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If you have used "ice cube" type PCB mount power relays before, you're probably familiar with the de facto standard pinout for them:

PCB mount power relay pinout

Why is this such a standard pinout though? It's clearly not an optimal pinout -- positioning the common terminal between the coil terminals forces you to put an isolation slot in the PCB in order to obtain reasonable creepage distances, and severely constrains the clearance distance available as well. It's also not something unique to cheap Cheese-shop-specials either: the Omron G5LE series uses this pinout, and so do equivalent relays from TE/P&B (ORWH) and Panasonic (JS1). You need to go to much costlier parts such as a Tyco PCH or RZ or Panasonic JW1 in order to get something that puts the common pin on the same side of the relay as the other contact pins.

Is there some sort of internal construction detailing that makes this type of relay unsuitable for mains isolation to begin with? Or why can't the relay manufacturers bring the common terminal out on the "correct" side of the relay to allow an isolation barrier to be established?

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  • \$\begingroup\$ Coil voltage goes to max 48V (Panasonic JS serie), contact max voltage = 250V. Is the distance in footage too small? \$\endgroup\$ – smajli Dec 31 '17 at 18:35
  • \$\begingroup\$ Because the "designers" are cost driven morons* who don't care about safety, fitness for use or common sense, and the module "designers" who use them are similarly motivated | * Formally: Moron = IQ of 50-75 in area of concern | [Idiot = 0-25, imbecile = 25-50] \$\endgroup\$ – Russell McMahon Dec 31 '17 at 23:29
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It's only to make the relay cheap. It's sub-optimal internally (electrically) as well as externally (pinout). The coil-to-contact breakdown voltage and capacitance is inferior to that of better relays. On the other hand it's cheap and the relay can be made reasonably sensitive (360mW typically for that construction).

One of the disadvantages of this construction is that the contact current always flows through the flexure, so a large surge (say to blow a fuse or circuit breaker) can anneal the spring and affect the operation permanently.

Below are a couple of photos of one I did a tear-down analysis on a few years back.

enter image description here

enter image description here

The common pin is naturally located at the other end from the contacts. They could have moved the coil pins to the front or back but either way they are close to the contact potentials unless the relay is made wider.

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    \$\begingroup\$ Cool stuff with the teardown photos! \$\endgroup\$ – ThreePhaseEel Dec 31 '17 at 22:12
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form C has a very good reason for this layout. Spoiler alert.
Sorry no answer here but good history on other aspects.
http://www.esterline.com/powersystems/ProductSupport/DesignReference/RelayHandbook.aspx

The 1 Form C defines the SPDT contact arrangement with “Form C” meaning Break Before Make in the transition. For this reason, the moving pole is wired as far away from the contact throws as far as possible to mitigate short circuit currents to avoid a Make before Break in an application where this could cause a fire from followon current if the Throws were bridged. e.g. Vbat and 0V.

Although line voltage surface creepage can occur on dusty moist surfaces and breakdown threshold may be improved with a 1 ~ 2 mm slot air gap between coil and grid connected contacts,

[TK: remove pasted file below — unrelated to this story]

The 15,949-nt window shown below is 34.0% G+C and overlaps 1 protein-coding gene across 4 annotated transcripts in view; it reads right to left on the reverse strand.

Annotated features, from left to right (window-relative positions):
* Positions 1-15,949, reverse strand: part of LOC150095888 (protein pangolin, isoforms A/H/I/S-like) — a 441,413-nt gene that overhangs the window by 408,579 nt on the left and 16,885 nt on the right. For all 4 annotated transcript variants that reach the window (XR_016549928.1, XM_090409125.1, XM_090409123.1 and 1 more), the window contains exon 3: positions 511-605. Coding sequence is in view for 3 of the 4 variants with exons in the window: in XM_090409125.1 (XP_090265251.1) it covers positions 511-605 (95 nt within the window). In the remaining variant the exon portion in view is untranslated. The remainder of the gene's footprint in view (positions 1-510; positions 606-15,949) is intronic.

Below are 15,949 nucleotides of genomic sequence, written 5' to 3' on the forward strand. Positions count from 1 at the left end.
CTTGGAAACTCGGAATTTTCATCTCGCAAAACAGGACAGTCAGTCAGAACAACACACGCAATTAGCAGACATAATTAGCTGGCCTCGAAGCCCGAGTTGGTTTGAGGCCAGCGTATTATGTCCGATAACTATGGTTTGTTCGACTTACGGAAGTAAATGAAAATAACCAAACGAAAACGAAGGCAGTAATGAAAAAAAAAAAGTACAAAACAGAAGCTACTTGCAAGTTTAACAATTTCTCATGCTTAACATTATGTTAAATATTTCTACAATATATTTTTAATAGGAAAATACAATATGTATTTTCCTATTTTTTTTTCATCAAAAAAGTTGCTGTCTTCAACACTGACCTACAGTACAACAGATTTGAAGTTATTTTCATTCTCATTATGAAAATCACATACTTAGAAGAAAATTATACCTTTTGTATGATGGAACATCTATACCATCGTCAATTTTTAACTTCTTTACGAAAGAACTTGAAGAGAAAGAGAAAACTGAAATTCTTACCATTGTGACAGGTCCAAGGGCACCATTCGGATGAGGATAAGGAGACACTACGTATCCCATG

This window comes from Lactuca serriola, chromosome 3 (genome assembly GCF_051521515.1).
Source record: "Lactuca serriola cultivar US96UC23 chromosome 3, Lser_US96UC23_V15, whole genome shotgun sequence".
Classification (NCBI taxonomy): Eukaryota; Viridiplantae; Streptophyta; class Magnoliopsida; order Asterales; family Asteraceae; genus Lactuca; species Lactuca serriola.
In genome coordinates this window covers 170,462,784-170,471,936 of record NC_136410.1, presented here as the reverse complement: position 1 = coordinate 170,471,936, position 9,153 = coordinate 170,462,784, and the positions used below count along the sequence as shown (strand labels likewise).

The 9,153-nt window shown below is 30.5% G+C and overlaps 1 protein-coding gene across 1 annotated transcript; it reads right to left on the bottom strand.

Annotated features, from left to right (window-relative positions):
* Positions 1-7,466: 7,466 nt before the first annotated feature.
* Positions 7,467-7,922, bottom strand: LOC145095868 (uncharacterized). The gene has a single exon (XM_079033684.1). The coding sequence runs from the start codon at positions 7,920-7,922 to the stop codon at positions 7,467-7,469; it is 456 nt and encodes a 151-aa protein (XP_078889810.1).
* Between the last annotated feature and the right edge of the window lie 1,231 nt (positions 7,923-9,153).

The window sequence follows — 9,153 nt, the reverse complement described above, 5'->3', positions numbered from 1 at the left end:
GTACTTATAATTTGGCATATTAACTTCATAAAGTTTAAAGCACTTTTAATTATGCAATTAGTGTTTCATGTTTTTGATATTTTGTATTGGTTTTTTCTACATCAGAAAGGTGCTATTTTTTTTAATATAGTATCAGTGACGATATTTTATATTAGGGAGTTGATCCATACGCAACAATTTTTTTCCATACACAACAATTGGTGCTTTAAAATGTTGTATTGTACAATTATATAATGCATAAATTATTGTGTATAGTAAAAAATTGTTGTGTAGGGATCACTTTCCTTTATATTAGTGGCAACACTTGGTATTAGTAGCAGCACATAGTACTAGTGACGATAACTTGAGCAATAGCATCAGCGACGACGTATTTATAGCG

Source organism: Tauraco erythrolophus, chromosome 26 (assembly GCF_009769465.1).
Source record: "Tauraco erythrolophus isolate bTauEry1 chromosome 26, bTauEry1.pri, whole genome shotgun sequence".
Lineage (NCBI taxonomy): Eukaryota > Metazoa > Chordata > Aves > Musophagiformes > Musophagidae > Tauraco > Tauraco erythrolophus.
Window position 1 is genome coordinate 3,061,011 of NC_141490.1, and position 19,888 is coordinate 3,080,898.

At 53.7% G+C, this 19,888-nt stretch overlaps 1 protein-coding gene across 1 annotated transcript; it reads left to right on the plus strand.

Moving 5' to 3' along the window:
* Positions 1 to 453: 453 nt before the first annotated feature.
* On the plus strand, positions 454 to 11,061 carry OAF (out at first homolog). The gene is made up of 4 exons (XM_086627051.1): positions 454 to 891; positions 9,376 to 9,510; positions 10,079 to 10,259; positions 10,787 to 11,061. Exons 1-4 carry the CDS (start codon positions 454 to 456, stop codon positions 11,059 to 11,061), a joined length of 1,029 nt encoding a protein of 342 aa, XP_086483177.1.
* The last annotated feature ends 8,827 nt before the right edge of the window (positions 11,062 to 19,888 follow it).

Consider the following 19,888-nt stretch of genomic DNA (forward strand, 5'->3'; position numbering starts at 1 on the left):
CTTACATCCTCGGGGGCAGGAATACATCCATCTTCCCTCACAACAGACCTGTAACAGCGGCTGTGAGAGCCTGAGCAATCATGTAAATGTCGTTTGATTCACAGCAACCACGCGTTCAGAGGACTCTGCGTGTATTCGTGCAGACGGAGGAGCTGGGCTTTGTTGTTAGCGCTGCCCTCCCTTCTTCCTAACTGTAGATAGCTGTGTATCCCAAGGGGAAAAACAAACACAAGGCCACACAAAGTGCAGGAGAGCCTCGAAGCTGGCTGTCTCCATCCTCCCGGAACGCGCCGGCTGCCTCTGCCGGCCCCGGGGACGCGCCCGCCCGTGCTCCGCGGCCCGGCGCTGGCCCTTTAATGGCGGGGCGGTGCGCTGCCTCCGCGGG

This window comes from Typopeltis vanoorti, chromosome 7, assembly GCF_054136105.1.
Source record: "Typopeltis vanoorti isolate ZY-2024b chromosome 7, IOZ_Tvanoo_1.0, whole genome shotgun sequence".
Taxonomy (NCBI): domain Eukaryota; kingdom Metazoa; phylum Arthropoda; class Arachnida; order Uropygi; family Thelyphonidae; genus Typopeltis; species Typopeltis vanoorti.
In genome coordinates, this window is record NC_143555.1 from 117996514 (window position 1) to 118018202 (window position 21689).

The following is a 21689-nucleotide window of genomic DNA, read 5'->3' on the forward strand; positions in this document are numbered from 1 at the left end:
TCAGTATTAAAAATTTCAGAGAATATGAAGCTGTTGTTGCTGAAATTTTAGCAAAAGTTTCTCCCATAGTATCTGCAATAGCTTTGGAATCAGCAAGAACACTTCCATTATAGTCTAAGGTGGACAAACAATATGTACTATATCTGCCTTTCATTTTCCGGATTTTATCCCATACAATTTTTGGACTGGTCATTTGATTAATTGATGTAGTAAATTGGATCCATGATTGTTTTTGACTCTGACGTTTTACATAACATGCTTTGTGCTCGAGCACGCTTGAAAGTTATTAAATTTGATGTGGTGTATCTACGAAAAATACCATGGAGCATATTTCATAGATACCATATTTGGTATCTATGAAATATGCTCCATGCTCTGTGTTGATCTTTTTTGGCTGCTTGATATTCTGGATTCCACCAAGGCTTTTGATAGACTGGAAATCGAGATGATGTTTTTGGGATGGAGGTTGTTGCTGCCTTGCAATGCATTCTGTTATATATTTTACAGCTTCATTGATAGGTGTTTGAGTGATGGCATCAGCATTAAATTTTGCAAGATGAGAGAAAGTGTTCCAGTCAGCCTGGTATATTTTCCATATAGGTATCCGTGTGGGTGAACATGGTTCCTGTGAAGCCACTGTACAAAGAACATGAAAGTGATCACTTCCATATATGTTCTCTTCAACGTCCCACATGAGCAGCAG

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    \$\begingroup\$ Could you summarize what the link has to say here in case it breaks? \$\endgroup\$ – ThreePhaseEel Dec 31 '17 at 19:15
  • \$\begingroup\$ A nice explanation for why this is desirable in some cases. || I know you know the following: Unfortunately, that is less important in the typical amateur use cases that the astoundingly low cost Asian relay modules are liable to be used for. The modules appear suitable for switching mains when driven by eg Arduinos & similar. The low cost relays used are liable to fail at rated current with less than perfect resistive loads and are also liable to be used at above rated current by undiscerning users. Failures run the risk of applying mains voltages to the low voltage circuitry. \$\endgroup\$ – Russell McMahon Jan 4 '18 at 21:42
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I agree with you, that pinout is horrible.

It likely has to do with the way the moving arm is hinged inside the relay. The hinge being on the left side of your image directly above the common pin. As such, wiring the pin on the other side would need some sort of additional internal connection. The latter does of course just move the isolation issues inside the relay.

I cant seem to find a picture of one opened up though.

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    \$\begingroup\$ I personally hate these pinouts so much. I try to select a part which has proper distance between ac and dc sides. G2RL and G5RL are two relays which I like for this very reason. \$\endgroup\$ – Whiskeyjack Dec 31 '17 at 18:41
  • \$\begingroup\$ The isolation distances inside the relay could be handled by different but still low cost construction. Those outside the relay cannot be addressed by users. Inside, the spring base does not have to penetrate the base mechanically. Some form of vertical channel could provide support, and intercontact surface distances can be made as long as sensibly desired. \$\endgroup\$ – Russell McMahon Jan 1 '18 at 1:20
  • \$\begingroup\$ @RussellMcMahon yes indeed, and better relays do, but cheap is the name of the game with these. They make it your problem not theirs. \$\endgroup\$ – Trevor_G Jan 1 '18 at 3:52

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